Satanism is on the increase – but Satanists don’t actually believe in Satan, according to the leader of a prominent group.
Instead they regard themselves as “a non-theistic religious organisation”, said Lucien Greaves, co-founder of the Satanic Temple,
The three-year-old group is based in Salem, Massachusetts, where the infamous witch trials took place in the 17th century. It has been campaigning to have a 9-foot, 1.5-ton statue of the goat-headed idol Baphomet placed on the Arkansas Capitol grounds, where a monument of the Ten Commandments is planned.
It also wants city councils across the United States to allow Satanists to give the opening prayer at public meetings – as Christians, Jews and members of other religions have long done.
And in elementary schools where Evangelicals hold “Good News Clubs”, they want to set up “After School Satan Clubs”.
Mr Greaves is clear that the Satanic Temple do not worship Satan. “Definitely not,” he told Associated Press. “In fact, the idea of ‘worship’ is antithetical to our anti-authoritarian philosophy. Devil worship implies a theistic point of view. We consider ourselves a non-theistic religious organisation.”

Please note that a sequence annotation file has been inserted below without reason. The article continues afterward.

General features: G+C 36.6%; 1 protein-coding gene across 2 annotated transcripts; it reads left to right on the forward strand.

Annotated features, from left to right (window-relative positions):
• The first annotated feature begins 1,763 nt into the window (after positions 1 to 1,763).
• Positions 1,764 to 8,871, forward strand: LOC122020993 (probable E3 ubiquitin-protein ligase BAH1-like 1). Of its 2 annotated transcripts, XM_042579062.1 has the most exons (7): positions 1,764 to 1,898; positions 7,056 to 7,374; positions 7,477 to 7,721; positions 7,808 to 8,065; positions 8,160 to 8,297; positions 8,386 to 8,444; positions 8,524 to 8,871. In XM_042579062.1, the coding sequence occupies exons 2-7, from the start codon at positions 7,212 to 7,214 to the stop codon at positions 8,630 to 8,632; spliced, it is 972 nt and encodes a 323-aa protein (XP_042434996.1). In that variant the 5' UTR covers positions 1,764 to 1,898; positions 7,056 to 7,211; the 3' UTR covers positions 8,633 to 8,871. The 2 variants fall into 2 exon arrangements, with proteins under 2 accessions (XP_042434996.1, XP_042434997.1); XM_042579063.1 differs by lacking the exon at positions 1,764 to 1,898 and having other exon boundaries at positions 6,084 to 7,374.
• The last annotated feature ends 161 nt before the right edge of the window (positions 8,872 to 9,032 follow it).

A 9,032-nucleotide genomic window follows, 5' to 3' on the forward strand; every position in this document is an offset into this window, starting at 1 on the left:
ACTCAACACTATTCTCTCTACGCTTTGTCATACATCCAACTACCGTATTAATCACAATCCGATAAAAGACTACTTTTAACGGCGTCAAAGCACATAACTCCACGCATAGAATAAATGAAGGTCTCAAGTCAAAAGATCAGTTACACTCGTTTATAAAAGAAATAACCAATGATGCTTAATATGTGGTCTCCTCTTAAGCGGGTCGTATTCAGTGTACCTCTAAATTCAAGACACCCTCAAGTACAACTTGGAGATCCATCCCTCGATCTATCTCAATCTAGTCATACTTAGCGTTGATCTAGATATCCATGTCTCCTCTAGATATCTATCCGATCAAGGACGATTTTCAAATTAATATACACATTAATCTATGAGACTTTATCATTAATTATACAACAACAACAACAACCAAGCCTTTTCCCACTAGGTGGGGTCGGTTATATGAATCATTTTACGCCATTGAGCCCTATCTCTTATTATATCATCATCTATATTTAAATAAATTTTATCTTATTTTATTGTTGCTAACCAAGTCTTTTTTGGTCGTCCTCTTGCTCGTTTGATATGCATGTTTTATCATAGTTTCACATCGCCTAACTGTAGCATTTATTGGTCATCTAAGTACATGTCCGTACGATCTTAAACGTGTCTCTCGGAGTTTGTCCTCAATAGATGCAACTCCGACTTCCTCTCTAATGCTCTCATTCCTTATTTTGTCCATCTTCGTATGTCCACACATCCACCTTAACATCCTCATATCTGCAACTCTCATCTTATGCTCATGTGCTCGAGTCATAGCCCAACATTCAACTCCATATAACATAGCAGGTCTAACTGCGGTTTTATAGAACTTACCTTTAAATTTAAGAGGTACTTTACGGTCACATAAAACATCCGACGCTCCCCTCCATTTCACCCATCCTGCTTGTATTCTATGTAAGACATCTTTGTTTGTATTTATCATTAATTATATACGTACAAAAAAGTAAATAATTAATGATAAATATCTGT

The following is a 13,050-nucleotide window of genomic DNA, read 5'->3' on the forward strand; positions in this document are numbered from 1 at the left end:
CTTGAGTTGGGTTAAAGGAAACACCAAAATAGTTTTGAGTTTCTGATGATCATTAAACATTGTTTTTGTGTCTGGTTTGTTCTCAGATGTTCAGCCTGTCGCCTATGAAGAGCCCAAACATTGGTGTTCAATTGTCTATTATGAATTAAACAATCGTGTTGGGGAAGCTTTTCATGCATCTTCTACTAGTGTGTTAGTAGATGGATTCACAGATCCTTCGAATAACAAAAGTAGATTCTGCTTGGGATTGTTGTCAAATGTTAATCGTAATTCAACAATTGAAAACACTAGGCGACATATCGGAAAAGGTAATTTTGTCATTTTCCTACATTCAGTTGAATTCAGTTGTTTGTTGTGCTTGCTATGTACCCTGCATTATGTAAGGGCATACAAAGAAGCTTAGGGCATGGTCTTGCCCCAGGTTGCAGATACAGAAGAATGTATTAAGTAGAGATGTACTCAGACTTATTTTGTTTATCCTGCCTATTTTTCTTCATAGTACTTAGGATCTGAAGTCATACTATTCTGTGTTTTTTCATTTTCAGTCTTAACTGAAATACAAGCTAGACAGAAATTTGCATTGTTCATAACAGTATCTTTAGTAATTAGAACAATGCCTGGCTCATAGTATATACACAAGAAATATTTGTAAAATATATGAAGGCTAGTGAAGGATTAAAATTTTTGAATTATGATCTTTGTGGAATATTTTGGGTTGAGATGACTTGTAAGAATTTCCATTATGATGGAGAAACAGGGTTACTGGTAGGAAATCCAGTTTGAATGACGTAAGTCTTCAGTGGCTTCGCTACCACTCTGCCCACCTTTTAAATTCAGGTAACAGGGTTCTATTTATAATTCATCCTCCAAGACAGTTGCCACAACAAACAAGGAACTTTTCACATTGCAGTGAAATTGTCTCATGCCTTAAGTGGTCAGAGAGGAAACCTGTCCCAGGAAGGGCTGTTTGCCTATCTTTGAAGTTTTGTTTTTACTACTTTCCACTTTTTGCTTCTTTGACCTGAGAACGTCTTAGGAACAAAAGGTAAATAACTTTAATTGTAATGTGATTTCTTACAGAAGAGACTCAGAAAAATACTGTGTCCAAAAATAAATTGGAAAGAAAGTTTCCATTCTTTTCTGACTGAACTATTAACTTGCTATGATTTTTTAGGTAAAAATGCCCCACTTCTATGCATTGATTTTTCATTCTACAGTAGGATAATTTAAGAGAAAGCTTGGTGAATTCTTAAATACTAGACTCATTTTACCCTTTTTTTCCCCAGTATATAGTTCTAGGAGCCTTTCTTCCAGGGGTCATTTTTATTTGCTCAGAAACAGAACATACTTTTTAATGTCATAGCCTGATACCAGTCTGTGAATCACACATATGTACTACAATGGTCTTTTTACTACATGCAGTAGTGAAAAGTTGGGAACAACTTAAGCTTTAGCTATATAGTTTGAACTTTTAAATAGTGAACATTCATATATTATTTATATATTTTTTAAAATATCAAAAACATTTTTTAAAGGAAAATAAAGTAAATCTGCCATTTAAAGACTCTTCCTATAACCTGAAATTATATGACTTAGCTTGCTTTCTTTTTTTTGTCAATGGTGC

Among the group’s tenets are personal autonomy, freedom of belief and scientific rationalism. “Those are really the core of the tenets. They say very little about Satan or why you would identify as a Satanist,” he said. “The tenets are meant to be universal.”
The Satanic Temple has no connection with the openly hedonistic Church of Satan founded by Anton LaVey in 1966. Rather than actually worshipping Satan, Mr Greaves said, they stand against the imposition of any individual religious belief. “What matters to us is self-identified Satanists standing up and saying they have a place in the world so that the evangelical theocrats don’t have a monopoly over what constitutes religious freedom.”
On the After School Satan Clubs he said: “We’re not interested in turning kids away from their Christian background. We really want this to be enriching. We’re not going to proselytise or make ham-fisted religious tirades. Our curriculum does not contain items of religious opinion. It contains fun activities premised on critical thinking, reasoning skills and the scientific, rationalist view of the world.”
He continued: “Its helpful for children to see that people can hold diametrically opposed religious points of view, but still be good, productive members of society, be non-criminal and friendly.”
The Satanic Temple claims about 20 chapters and 50,000 members worldwide, including in Britain, Finland, Italy and the Netherlands.
But Prof Jean la Fontaine of the London School of Economics estimated that there were “likely to be between 100 and 250” self-identified Satanists in Britain, while Prof Graham Harvey of the Open University believed there were fewer than 100.